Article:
Page last updated at 17:59 GMT, Tuesday, 4 November 2008

Colombian army commander resigns

Colombian army commander Gen Mario Montoya at a press conference in Bogota (29/10/2008)
Gen Montoya is the 28th military official to lose his post over the scandal

The commander of the Colombian army, Gen Mario Montoya, has resigned following a scandal which tied military officers to the deaths of 11 civilians.

Three generals and 24 other soldiers have already been fired, accused of killing the men in order to inflate army statistics on rebel deaths.

The killings provoked a public outcry and an investigation is under way.

The UN has said Colombia must do more to address such killings, which it said are "systematic and widespread".

"I have passed 39 years in the service of my country and today I can say that journey has come to an end," said Gen Montoya.

He urged people not to judge the dismissed personnel without first giving them a chance to defend themselves.

Rights groups say the men who were killed were kidnapped or lured from slums in Bogota with the promise of work, before being killed in combat zones.

Last week, the government dismissed 27 military personnel, including three generals, 11 colonels, four majors, a captain, a lieutenant, and seven non-commissioned officers.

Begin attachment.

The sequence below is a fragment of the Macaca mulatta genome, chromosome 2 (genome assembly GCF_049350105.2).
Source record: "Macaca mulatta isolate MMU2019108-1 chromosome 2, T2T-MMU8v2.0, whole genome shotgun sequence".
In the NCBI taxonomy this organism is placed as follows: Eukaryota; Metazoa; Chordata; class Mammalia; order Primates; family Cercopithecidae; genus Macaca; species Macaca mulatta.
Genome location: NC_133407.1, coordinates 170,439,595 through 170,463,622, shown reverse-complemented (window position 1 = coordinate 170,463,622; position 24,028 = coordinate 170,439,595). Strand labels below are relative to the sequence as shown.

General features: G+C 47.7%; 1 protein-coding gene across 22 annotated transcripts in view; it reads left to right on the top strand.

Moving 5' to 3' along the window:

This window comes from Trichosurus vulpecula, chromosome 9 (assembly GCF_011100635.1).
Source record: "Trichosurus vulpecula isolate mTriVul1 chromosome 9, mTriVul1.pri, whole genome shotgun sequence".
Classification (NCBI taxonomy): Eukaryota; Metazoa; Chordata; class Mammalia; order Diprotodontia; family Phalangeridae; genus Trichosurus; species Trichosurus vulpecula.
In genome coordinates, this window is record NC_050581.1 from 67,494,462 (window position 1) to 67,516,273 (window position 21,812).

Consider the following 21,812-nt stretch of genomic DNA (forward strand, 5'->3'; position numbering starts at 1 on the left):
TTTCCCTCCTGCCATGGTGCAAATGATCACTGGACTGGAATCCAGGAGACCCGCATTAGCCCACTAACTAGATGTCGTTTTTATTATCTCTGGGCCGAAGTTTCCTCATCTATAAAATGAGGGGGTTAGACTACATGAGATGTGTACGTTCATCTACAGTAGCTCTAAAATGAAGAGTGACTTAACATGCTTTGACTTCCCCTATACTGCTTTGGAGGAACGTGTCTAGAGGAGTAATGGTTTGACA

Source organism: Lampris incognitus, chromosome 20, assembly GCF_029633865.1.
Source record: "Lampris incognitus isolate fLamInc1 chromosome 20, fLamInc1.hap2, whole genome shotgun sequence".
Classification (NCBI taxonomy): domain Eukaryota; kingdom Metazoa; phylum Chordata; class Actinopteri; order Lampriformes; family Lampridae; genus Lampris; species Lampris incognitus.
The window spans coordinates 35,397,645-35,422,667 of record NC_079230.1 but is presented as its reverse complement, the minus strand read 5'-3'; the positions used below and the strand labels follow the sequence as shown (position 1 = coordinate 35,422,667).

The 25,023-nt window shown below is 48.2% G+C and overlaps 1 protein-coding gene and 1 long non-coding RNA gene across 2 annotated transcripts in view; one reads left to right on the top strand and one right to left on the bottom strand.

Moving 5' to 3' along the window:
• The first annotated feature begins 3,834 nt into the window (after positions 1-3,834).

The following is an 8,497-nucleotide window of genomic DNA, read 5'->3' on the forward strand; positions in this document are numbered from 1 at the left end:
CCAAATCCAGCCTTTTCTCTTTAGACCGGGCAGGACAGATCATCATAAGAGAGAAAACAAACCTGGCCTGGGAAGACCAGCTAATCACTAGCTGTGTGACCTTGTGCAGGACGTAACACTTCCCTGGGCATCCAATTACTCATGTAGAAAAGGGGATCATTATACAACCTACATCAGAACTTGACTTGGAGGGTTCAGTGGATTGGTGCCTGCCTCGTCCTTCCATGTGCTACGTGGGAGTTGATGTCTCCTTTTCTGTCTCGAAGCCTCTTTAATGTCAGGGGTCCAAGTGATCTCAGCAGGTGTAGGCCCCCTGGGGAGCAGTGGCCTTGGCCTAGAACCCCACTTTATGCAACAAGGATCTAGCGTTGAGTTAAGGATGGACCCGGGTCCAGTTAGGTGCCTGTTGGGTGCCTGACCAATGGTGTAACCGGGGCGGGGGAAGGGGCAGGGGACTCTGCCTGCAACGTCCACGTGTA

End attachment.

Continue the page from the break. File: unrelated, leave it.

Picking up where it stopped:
11 young men disappeared from poor Bogota suburb in early 2008
Their bodies were found in mass graves near Venezuela border in August and September
Rights groups accuse the army of killing civilians to inflate successes
President Alvaro Uribe said a military inquiry had determined they had been guilty at least of negligence that included allowing "the collusion of members of the army with criminals" in "the murder of innocents".

"We cannot allow any violation of human rights," he told a press conference.

One of the sacked officers, Gen Jose Joaquin Cortes, denied the allegations, telling Colombian radio: "I still absolutely believe in the innocence of my men."

The BBC's Jeremy McDermott in Bogota says the scandal appears to be part of a wider problem of what is known in Colombia as "false positives" - civilian deaths being claimed as rebels.

More than 2,300 members of the security forces or state functionaries are under investigation for such extrajudicial killings, says our correspondent.

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